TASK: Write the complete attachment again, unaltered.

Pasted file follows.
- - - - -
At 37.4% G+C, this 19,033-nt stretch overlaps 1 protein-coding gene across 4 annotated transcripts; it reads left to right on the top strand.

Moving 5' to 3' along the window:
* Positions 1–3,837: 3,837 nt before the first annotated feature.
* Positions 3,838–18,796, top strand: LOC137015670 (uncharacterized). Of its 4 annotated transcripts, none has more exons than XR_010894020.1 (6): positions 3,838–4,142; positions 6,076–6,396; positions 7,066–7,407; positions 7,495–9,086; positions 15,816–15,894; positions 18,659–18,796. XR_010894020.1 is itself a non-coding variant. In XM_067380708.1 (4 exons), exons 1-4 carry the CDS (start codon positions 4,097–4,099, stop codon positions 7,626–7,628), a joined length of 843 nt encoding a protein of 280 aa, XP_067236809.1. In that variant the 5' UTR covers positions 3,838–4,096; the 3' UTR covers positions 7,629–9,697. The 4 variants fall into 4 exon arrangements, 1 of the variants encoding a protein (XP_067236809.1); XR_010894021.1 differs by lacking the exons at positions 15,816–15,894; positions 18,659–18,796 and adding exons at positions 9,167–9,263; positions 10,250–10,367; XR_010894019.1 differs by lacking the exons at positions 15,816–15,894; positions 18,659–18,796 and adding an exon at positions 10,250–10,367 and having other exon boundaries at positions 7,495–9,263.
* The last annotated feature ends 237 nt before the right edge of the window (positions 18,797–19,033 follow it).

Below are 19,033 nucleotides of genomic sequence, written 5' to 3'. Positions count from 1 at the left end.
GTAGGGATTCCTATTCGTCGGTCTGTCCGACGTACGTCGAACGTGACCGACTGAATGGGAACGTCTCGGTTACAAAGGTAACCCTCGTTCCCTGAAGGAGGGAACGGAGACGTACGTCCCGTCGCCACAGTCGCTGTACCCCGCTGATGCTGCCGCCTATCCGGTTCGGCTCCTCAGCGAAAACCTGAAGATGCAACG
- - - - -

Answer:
At 37.4% G+C, this 19,033-nt stretch overlaps 1 protein-coding gene across 4 annotated transcripts; it reads left to right on the top strand.

Moving 5' to 3' along the window:
* Positions 1–3,837: 3,837 nt before the first annotated feature.
* Positions 3,838–18,796, top strand: LOC137015670 (uncharacterized). Of its 4 annotated transcripts, none has more exons than XR_010894020.1 (6): positions 3,838–4,142; positions 6,076–6,396; positions 7,066–7,407; positions 7,495–9,086; positions 15,816–15,894; positions 18,659–18,796. XR_010894020.1 is itself a non-coding variant. In XM_067380708.1 (4 exons), exons 1-4 carry the CDS (start codon positions 4,097–4,099, stop codon positions 7,626–7,628), a joined length of 843 nt encoding a protein of 280 aa, XP_067236809.1. In that variant the 5' UTR covers positions 3,838–4,096; the 3' UTR covers positions 7,629–9,697. The 4 variants fall into 4 exon arrangements, 1 of the variants encoding a protein (XP_067236809.1); XR_010894021.1 differs by lacking the exons at positions 15,816–15,894; positions 18,659–18,796 and adding exons at positions 9,167–9,263; positions 10,250–10,367; XR_010894019.1 differs by lacking the exons at positions 15,816–15,894; positions 18,659–18,796 and adding an exon at positions 10,250–10,367 and having other exon boundaries at positions 7,495–9,263.
* The last annotated feature ends 237 nt before the right edge of the window (positions 18,797–19,033 follow it).

Below are 19,033 nucleotides of genomic sequence, written 5' to 3'. Positions count from 1 at the left end.
GTAGGGATTCCTATTCGTCGGTCTGTCCGACGTACGTCGAACGTGACCGACTGAATGGGAACGTCTCGGTTACAAAGGTAACCCTCGTTCCCTGAAGGAGGGAACGGAGACGTACGTCCCGTCGCCACAGTCGCTGTACCCCGCTGATGCTGCCGCCTATCCGGTTCGGCTCCTCAGCGAAAACCTGAAGATGCAACG